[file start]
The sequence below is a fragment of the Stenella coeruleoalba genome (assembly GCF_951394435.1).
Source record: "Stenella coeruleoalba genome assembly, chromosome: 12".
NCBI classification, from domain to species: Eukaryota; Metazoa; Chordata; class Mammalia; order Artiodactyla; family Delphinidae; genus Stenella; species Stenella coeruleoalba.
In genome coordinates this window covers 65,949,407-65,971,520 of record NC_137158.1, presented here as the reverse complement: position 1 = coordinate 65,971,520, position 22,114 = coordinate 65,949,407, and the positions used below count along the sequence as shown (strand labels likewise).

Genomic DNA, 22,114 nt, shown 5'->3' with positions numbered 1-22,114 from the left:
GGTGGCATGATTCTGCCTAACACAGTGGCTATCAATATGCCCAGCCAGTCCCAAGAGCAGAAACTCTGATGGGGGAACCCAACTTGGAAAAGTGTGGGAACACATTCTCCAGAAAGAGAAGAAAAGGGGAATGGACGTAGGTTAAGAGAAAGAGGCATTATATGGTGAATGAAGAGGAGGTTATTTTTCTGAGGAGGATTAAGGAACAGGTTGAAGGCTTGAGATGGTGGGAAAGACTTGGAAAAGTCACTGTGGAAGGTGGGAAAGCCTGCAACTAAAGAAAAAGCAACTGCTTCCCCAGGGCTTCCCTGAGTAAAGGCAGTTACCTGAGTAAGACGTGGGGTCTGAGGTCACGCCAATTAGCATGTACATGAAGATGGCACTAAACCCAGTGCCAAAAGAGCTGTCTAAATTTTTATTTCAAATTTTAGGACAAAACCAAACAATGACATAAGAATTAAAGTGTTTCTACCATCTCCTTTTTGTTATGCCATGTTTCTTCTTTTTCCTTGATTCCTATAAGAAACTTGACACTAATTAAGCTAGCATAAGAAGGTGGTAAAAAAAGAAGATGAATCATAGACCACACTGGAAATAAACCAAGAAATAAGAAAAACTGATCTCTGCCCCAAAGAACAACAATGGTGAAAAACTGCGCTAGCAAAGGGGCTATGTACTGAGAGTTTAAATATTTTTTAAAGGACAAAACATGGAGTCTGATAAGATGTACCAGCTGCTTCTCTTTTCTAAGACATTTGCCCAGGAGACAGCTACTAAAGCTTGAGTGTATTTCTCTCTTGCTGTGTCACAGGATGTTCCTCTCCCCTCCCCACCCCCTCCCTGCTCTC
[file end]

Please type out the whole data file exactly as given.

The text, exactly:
The sequence below is a fragment of the Stenella coeruleoalba genome (assembly GCF_951394435.1).
Source record: "Stenella coeruleoalba genome assembly, chromosome: 12".
NCBI classification, from domain to species: Eukaryota; Metazoa; Chordata; class Mammalia; order Artiodactyla; family Delphinidae; genus Stenella; species Stenella coeruleoalba.
In genome coordinates this window covers 65,949,407-65,971,520 of record NC_137158.1, presented here as the reverse complement: position 1 = coordinate 65,971,520, position 22,114 = coordinate 65,949,407, and the positions used below count along the sequence as shown (strand labels likewise).

Genomic DNA, 22,114 nt, shown 5'->3' with positions numbered 1-22,114 from the left:
GGTGGCATGATTCTGCCTAACACAGTGGCTATCAATATGCCCAGCCAGTCCCAAGAGCAGAAACTCTGATGGGGGAACCCAACTTGGAAAAGTGTGGGAACACATTCTCCAGAAAGAGAAGAAAAGGGGAATGGACGTAGGTTAAGAGAAAGAGGCATTATATGGTGAATGAAGAGGAGGTTATTTTTCTGAGGAGGATTAAGGAACAGGTTGAAGGCTTGAGATGGTGGGAAAGACTTGGAAAAGTCACTGTGGAAGGTGGGAAAGCCTGCAACTAAAGAAAAAGCAACTGCTTCCCCAGGGCTTCCCTGAGTAAAGGCAGTTACCTGAGTAAGACGTGGGGTCTGAGGTCACGCCAATTAGCATGTACATGAAGATGGCACTAAACCCAGTGCCAAAAGAGCTGTCTAAATTTTTATTTCAAATTTTAGGACAAAACCAAACAATGACATAAGAATTAAAGTGTTTCTACCATCTCCTTTTTGTTATGCCATGTTTCTTCTTTTTCCTTGATTCCTATAAGAAACTTGACACTAATTAAGCTAGCATAAGAAGGTGGTAAAAAAAGAAGATGAATCATAGACCACACTGGAAATAAACCAAGAAATAAGAAAAACTGATCTCTGCCCCAAAGAACAACAATGGTGAAAAACTGCGCTAGCAAAGGGGCTATGTACTGAGAGTTTAAATATTTTTTAAAGGACAAAACATGGAGTCTGATAAGATGTACCAGCTGCTTCTCTTTTCTAAGACATTTGCCCAGGAGACAGCTACTAAAGCTTGAGTGTATTTCTCTCTTGCTGTGTCACAGGATGTTCCTCTCCCCTCCCCACCCCCTCCCTGCTCTC